PALESTINIAN President Mahmoud Abbas is taking his job seriously -- believe it. He's shown that by forging the beginnings of a cease-fire agreement with the Islamic militant group Hamas, deploying Palestinian security forces in parts of Gaza and, most remarkably, demolishing illegal houses in Gaza City. The latter is a first for a Palestinian leader. Israel is responding just as seriously: It has taken the extraordinary step of ceasing its targeted assassinations of militants. If each side upholds its commitments, a real shift in Israeli-Palestinian relations may be under way. And what welcome news that would be, after four years of diplomatic silence and a barrage of suicide bombings, mortar attacks and army reprisals.
The actions by each side are signs that Israeli Prime Minister Ariel Sharon and Mr. Abbas are intent on moving this process forward, including resuming negotiations. But it's not up to them alone -- not by a long shot. Mr. Abbas' tentative agreement with Hamas -- the militant group responsible for much of the violence in the last four years -- is conditioned on a reorganization of the Palestinian governing authority. Hamas and other militant groups want to be involved in any negotiated agreement with Israel. Their membership in a governing authority would be a first since they have refused repeatedly in the past to enter the political arena. That's changing, though: Hamas has fielded candidates in local elections this week.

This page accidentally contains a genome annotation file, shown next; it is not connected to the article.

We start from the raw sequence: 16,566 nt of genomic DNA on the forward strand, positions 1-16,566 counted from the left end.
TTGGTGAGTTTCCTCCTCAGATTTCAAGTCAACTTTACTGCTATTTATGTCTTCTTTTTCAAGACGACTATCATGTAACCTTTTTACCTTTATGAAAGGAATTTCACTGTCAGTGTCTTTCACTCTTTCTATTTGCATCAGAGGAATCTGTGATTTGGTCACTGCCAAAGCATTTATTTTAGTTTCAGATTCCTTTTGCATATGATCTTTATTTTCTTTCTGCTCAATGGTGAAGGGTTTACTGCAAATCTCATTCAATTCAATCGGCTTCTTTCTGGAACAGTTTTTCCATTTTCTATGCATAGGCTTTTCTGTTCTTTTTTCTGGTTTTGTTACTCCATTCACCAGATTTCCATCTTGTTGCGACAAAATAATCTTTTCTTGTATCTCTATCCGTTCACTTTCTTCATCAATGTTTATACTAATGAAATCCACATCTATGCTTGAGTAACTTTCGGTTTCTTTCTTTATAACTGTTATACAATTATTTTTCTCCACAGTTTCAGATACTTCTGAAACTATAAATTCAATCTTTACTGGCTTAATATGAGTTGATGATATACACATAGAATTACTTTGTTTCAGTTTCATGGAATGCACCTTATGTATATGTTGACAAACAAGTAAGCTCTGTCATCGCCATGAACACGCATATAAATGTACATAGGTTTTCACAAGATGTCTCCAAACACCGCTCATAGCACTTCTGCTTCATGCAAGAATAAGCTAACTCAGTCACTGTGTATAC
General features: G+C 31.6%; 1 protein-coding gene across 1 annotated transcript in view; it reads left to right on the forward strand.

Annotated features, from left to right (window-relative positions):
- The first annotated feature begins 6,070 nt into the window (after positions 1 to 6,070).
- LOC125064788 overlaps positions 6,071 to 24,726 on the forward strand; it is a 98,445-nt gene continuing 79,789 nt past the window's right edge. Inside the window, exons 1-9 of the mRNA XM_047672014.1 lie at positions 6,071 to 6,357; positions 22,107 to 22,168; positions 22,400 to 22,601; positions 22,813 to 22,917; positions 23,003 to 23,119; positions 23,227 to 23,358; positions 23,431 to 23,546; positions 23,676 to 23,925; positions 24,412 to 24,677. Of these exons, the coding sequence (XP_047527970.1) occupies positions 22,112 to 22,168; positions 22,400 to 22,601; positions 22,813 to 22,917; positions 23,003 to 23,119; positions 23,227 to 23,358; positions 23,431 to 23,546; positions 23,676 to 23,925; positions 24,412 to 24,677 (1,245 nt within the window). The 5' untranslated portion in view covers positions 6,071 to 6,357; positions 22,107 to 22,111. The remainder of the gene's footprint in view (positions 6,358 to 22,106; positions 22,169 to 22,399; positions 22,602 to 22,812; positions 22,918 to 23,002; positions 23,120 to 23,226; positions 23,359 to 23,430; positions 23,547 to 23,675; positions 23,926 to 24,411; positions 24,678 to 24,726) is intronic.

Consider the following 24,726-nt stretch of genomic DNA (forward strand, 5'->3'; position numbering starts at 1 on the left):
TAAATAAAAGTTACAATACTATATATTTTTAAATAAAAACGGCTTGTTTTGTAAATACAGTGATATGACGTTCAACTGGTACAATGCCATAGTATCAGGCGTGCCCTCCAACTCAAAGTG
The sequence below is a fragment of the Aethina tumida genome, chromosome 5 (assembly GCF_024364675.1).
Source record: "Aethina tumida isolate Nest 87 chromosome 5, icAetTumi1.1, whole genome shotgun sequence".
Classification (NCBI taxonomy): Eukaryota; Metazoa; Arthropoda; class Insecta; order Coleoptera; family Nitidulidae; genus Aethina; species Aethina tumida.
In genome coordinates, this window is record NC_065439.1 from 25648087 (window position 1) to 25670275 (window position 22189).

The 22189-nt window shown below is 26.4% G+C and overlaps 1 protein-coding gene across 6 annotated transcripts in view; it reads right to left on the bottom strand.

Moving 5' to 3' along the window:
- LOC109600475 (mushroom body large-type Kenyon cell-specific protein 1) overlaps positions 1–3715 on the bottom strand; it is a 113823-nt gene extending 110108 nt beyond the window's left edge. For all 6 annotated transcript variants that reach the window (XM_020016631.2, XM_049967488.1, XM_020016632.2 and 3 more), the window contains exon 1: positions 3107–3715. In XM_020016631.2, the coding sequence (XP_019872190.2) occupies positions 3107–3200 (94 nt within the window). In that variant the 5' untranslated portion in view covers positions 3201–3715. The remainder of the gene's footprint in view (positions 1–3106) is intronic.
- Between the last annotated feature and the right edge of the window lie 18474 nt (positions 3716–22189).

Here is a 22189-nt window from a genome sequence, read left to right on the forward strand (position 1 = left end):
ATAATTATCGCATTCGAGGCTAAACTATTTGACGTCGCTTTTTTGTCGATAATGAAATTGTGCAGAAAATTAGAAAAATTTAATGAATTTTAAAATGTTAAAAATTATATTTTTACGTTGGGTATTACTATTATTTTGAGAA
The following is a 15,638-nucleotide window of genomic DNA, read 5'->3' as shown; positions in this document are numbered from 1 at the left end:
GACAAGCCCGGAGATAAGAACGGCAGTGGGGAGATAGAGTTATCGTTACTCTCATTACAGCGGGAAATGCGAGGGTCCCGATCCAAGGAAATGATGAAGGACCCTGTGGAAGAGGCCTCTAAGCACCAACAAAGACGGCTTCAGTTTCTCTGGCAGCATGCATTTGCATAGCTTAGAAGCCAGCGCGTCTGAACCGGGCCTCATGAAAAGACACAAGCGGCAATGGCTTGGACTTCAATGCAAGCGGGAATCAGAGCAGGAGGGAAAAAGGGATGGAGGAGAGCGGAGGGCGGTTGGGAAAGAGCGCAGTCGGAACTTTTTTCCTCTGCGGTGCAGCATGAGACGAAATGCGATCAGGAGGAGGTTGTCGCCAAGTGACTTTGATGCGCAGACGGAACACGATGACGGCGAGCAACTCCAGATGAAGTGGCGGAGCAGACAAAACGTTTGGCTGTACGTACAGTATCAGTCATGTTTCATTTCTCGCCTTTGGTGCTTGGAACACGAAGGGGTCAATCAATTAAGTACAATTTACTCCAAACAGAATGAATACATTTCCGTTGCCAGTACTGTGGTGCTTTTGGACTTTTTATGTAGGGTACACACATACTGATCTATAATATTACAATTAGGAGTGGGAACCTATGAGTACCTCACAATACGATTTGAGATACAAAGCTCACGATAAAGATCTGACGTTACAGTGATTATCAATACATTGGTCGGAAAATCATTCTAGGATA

The other cease-fire condition -- and one more difficult to meet -- would require Israel to end its military operations in the Palestinian territories. The militants want international guarantees on Israeli compliance. That would undoubtedly fall to the United States. A Bush administration envoy now in the region should fully explore this issue with Israeli officials and try to meet their needs.
It wouldn't take much -- a scared soldier, rogue militants, defiant settlers -- to sabotage any determined effort to resolve this ongoing conflict. That has been proved repeatedly in the past. Both leaders must show restraint and proceed with caution. But Israelis finally have a peace partner in Mr. Abbas. And Palestinians now have a leader with a realistic outlook on how to gain their independence. They shouldn't get in his way.